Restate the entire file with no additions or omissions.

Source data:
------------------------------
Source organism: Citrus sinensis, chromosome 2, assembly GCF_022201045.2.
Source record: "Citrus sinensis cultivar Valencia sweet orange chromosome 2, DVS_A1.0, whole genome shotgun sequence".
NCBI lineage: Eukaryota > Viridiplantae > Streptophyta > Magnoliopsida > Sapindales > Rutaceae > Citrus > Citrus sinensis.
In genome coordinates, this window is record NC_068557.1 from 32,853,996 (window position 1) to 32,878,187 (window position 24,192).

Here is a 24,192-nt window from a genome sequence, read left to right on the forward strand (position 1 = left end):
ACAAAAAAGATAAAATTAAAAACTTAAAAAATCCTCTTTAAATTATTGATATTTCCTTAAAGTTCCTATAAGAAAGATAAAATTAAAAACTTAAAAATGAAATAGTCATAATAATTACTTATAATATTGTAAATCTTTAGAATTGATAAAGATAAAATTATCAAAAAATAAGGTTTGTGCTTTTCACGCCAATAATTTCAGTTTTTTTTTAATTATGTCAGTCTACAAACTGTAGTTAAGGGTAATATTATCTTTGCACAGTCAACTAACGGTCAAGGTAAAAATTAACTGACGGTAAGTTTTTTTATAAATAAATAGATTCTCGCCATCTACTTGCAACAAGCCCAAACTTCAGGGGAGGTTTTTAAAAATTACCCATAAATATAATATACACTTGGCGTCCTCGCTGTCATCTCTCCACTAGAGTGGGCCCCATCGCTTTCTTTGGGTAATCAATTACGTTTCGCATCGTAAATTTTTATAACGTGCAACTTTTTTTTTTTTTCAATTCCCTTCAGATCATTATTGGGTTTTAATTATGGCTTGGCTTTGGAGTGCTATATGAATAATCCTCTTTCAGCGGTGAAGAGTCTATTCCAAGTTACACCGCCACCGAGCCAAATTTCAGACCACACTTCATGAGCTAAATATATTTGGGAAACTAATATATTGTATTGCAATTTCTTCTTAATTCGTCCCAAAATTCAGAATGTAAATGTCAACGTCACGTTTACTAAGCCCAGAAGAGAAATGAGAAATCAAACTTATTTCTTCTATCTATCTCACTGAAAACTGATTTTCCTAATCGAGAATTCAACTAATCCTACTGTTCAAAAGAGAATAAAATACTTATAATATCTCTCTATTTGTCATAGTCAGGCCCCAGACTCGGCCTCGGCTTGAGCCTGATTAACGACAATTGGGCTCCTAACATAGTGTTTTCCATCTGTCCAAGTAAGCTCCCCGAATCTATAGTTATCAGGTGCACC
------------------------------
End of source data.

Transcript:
Source organism: Citrus sinensis, chromosome 2, assembly GCF_022201045.2.
Source record: "Citrus sinensis cultivar Valencia sweet orange chromosome 2, DVS_A1.0, whole genome shotgun sequence".
NCBI lineage: Eukaryota > Viridiplantae > Streptophyta > Magnoliopsida > Sapindales > Rutaceae > Citrus > Citrus sinensis.
In genome coordinates, this window is record NC_068557.1 from 32,853,996 (window position 1) to 32,878,187 (window position 24,192).

Here is a 24,192-nt window from a genome sequence, read left to right on the forward strand (position 1 = left end):
ACAAAAAAGATAAAATTAAAAACTTAAAAAATCCTCTTTAAATTATTGATATTTCCTTAAAGTTCCTATAAGAAAGATAAAATTAAAAACTTAAAAATGAAATAGTCATAATAATTACTTATAATATTGTAAATCTTTAGAATTGATAAAGATAAAATTATCAAAAAATAAGGTTTGTGCTTTTCACGCCAATAATTTCAGTTTTTTTTTAATTATGTCAGTCTACAAACTGTAGTTAAGGGTAATATTATCTTTGCACAGTCAACTAACGGTCAAGGTAAAAATTAACTGACGGTAAGTTTTTTTATAAATAAATAGATTCTCGCCATCTACTTGCAACAAGCCCAAACTTCAGGGGAGGTTTTTAAAAATTACCCATAAATATAATATACACTTGGCGTCCTCGCTGTCATCTCTCCACTAGAGTGGGCCCCATCGCTTTCTTTGGGTAATCAATTACGTTTCGCATCGTAAATTTTTATAACGTGCAACTTTTTTTTTTTTTCAATTCCCTTCAGATCATTATTGGGTTTTAATTATGGCTTGGCTTTGGAGTGCTATATGAATAATCCTCTTTCAGCGGTGAAGAGTCTATTCCAAGTTACACCGCCACCGAGCCAAATTTCAGACCACACTTCATGAGCTAAATATATTTGGGAAACTAATATATTGTATTGCAATTTCTTCTTAATTCGTCCCAAAATTCAGAATGTAAATGTCAACGTCACGTTTACTAAGCCCAGAAGAGAAATGAGAAATCAAACTTATTTCTTCTATCTATCTCACTGAAAACTGATTTTCCTAATCGAGAATTCAACTAATCCTACTGTTCAAAAGAGAATAAAATACTTATAATATCTCTCTATTTGTCATAGTCAGGCCCCAGACTCGGCCTCGGCTTGAGCCTGATTAACGACAATTGGGCTCCTAACATAGTGTTTTCCATCTGTCCAAGTAAGCTCCCCGAATCTATAGTTATCAGGTGCACC